Python too complex ?!?!?!

kyosohma at gmail.com kyosohma at gmail.com
Mon Nov 19 17:44:07 CET 2007


On Nov 19, 9:57 am, "Chris Mellon" <arka... at gmail.com> wrote:
> On Nov 19, 2007 8:52 AM,  <kyoso... at gmail.com> wrote:
>
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>
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> > On Nov 17, 7:46 am, Brian <not_here at no_where.com> wrote:
> > > Had a unsettling conversation with a CS instructor that
> > > teaches at local high schools and the community
> > > college. This person is a long-term Linux/C/Python
> > > programmer, but he claims that the install, config, and
> > > library models for C# have proved to be less
> > > problematic than Python. So both his courses (intro,
> > > data structs, algorithms) are taught in C#.
>
> > > I am a low-end (3-year) journeyman Pythonista, and I
> > > was attracted to the language because of its
> > > simplicity. And I have come to enjoy the richness of
> > > available libraries.
>
> > > Many of the good people of this NG may be 'too close'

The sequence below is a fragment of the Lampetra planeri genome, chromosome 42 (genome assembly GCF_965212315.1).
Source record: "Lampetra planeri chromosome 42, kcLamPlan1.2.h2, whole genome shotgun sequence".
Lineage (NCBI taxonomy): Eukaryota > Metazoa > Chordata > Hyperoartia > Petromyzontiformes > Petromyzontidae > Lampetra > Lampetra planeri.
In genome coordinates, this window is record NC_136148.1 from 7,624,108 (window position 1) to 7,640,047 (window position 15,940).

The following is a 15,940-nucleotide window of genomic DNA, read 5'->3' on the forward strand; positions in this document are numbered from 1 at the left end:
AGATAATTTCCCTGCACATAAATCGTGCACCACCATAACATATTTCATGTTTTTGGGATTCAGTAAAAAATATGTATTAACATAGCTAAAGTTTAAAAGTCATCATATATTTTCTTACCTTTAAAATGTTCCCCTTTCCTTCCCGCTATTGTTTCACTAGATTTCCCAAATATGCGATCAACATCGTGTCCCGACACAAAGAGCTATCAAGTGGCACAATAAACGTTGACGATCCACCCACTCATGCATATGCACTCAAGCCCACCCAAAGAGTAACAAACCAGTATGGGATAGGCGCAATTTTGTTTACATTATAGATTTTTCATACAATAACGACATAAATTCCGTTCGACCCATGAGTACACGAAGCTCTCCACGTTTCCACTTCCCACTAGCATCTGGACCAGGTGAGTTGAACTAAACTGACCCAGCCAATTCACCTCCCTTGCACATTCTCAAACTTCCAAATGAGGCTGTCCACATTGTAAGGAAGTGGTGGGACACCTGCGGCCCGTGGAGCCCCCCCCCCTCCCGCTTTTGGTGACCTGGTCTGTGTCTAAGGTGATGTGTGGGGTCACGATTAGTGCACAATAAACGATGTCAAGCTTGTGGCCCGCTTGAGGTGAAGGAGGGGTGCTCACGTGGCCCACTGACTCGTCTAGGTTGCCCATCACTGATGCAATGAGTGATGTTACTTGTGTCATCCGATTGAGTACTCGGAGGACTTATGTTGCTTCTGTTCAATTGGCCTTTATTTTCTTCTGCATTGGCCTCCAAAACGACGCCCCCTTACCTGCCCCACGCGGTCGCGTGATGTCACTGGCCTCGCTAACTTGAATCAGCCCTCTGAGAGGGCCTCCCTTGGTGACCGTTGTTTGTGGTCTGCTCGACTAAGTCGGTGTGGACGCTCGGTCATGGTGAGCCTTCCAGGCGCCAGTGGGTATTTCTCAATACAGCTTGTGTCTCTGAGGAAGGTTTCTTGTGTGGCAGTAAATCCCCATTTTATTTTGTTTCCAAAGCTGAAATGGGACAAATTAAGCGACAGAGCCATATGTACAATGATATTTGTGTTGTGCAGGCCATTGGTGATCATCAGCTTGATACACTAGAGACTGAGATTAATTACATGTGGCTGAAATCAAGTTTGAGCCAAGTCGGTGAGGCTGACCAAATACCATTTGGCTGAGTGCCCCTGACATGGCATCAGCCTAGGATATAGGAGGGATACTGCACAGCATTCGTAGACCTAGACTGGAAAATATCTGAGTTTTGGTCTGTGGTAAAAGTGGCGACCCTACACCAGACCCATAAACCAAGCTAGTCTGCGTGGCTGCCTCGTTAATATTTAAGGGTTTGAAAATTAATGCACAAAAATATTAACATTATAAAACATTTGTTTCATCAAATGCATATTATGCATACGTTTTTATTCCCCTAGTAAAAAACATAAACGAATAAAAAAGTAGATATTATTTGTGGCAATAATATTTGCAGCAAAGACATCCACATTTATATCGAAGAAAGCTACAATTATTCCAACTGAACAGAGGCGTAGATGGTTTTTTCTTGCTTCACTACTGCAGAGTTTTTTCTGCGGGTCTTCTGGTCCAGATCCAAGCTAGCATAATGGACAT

> > > to answer, but has Python, as a general devel platform,
> > > lost its simplicity ? Is library install too complex
> > > and unreliable ? Will my dog go to heaven ?
>
> > If this professor was only using Windows for his environment, then I
> > might be able to understand his argument better. There are many more
> > external modules for Python that don't have Windows installers than
> > there are with binaries. And I've had more than my fair share of
> > broken setup.py files.
>
> > On the other hand, if all that is needed are the standard libraries,
> > than it's a breeze to install Python since they're all included.
>
> > Mike
>
> These modules exist, but aren't that common. Certainly anything you're
> likely to be using in an introductory compsci course is well packaged.
> And even if it's not, it's really not that hard to create packages or
> installers - a days work of course prep would take care of the
> potential problem.

I stand corrected. Thanks for the clarification.

Mike



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